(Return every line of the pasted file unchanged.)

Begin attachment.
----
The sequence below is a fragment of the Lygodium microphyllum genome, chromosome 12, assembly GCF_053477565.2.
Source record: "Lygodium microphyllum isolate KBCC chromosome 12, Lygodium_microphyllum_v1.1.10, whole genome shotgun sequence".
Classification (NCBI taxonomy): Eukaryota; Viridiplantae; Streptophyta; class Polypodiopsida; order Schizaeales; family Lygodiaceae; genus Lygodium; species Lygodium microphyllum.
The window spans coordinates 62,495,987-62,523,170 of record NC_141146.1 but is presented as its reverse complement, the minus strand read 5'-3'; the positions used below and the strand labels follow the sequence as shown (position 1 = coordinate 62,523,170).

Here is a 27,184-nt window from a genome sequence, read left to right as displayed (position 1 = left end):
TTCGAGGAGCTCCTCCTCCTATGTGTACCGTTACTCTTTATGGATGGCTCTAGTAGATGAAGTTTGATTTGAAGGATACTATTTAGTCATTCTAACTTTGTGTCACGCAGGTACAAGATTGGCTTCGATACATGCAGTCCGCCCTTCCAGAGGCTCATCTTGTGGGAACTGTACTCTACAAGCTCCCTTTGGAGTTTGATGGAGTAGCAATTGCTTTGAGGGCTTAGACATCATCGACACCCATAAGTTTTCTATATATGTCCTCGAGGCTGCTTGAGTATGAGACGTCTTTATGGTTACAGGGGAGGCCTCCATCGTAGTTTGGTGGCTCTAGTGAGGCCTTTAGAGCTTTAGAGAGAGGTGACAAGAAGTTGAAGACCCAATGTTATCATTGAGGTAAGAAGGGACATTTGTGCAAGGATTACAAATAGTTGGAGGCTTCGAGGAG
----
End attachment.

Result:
The sequence below is a fragment of the Lygodium microphyllum genome, chromosome 12, assembly GCF_053477565.2.
Source record: "Lygodium microphyllum isolate KBCC chromosome 12, Lygodium_microphyllum_v1.1.10, whole genome shotgun sequence".
Classification (NCBI taxonomy): Eukaryota; Viridiplantae; Streptophyta; class Polypodiopsida; order Schizaeales; family Lygodiaceae; genus Lygodium; species Lygodium microphyllum.
The window spans coordinates 62,495,987-62,523,170 of record NC_141146.1 but is presented as its reverse complement, the minus strand read 5'-3'; the positions used below and the strand labels follow the sequence as shown (position 1 = coordinate 62,523,170).

Here is a 27,184-nt window from a genome sequence, read left to right as displayed (position 1 = left end):
TTCGAGGAGCTCCTCCTCCTATGTGTACCGTTACTCTTTATGGATGGCTCTAGTAGATGAAGTTTGATTTGAAGGATACTATTTAGTCATTCTAACTTTGTGTCACGCAGGTACAAGATTGGCTTCGATACATGCAGTCCGCCCTTCCAGAGGCTCATCTTGTGGGAACTGTACTCTACAAGCTCCCTTTGGAGTTTGATGGAGTAGCAATTGCTTTGAGGGCTTAGACATCATCGACACCCATAAGTTTTCTATATATGTCCTCGAGGCTGCTTGAGTATGAGACGTCTTTATGGTTACAGGGGAGGCCTCCATCGTAGTTTGGTGGCTCTAGTGAGGCCTTTAGAGCTTTAGAGAGAGGTGACAAGAAGTTGAAGACCCAATGTTATCATTGAGGTAAGAAGGGACATTTGTGCAAGGATTACAAATAGTTGGAGGCTTCGAGGAG